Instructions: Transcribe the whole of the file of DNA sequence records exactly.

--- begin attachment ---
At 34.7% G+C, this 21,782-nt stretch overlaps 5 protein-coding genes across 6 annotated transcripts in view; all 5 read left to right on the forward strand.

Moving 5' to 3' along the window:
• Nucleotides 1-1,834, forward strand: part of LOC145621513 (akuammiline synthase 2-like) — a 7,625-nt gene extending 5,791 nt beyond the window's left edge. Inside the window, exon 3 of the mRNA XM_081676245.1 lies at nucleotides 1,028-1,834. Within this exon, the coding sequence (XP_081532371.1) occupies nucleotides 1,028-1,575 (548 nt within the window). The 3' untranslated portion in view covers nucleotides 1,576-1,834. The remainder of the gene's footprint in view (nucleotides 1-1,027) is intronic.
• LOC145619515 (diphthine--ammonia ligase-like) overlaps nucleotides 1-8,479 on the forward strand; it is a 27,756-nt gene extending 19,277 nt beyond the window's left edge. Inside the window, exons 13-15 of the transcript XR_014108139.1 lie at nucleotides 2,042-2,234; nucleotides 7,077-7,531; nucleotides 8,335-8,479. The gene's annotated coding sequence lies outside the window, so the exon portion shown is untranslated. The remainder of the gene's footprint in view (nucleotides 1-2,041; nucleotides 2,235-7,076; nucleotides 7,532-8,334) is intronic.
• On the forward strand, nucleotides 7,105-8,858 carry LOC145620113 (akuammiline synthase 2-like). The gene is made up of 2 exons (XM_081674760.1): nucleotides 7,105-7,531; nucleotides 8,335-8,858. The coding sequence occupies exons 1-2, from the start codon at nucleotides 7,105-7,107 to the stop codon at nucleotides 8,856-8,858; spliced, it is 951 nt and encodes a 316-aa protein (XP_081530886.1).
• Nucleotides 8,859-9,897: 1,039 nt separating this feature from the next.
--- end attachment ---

At 34.7% G+C, this 21,782-nt stretch overlaps 5 protein-coding genes across 6 annotated transcripts in view; all 5 read left to right on the forward strand.

Moving 5' to 3' along the window:
• Nucleotides 1-1,834, forward strand: part of LOC145621513 (akuammiline synthase 2-like) — a 7,625-nt gene extending 5,791 nt beyond the window's left edge. Inside the window, exon 3 of the mRNA XM_081676245.1 lies at nucleotides 1,028-1,834. Within this exon, the coding sequence (XP_081532371.1) occupies nucleotides 1,028-1,575 (548 nt within the window). The 3' untranslated portion in view covers nucleotides 1,576-1,834. The remainder of the gene's footprint in view (nucleotides 1-1,027) is intronic.
• LOC145619515 (diphthine--ammonia ligase-like) overlaps nucleotides 1-8,479 on the forward strand; it is a 27,756-nt gene extending 19,277 nt beyond the window's left edge. Inside the window, exons 13-15 of the transcript XR_014108139.1 lie at nucleotides 2,042-2,234; nucleotides 7,077-7,531; nucleotides 8,335-8,479. The gene's annotated coding sequence lies outside the window, so the exon portion shown is untranslated. The remainder of the gene's footprint in view (nucleotides 1-2,041; nucleotides 2,235-7,076; nucleotides 7,532-8,334) is intronic.
• On the forward strand, nucleotides 7,105-8,858 carry LOC145620113 (akuammiline synthase 2-like). The gene is made up of 2 exons (XM_081674760.1): nucleotides 7,105-7,531; nucleotides 8,335-8,858. The coding sequence occupies exons 1-2, from the start codon at nucleotides 7,105-7,107 to the stop codon at nucleotides 8,856-8,858; spliced, it is 951 nt and encodes a 316-aa protein (XP_081530886.1).
• Nucleotides 8,859-9,897: 1,039 nt separating this feature from the next.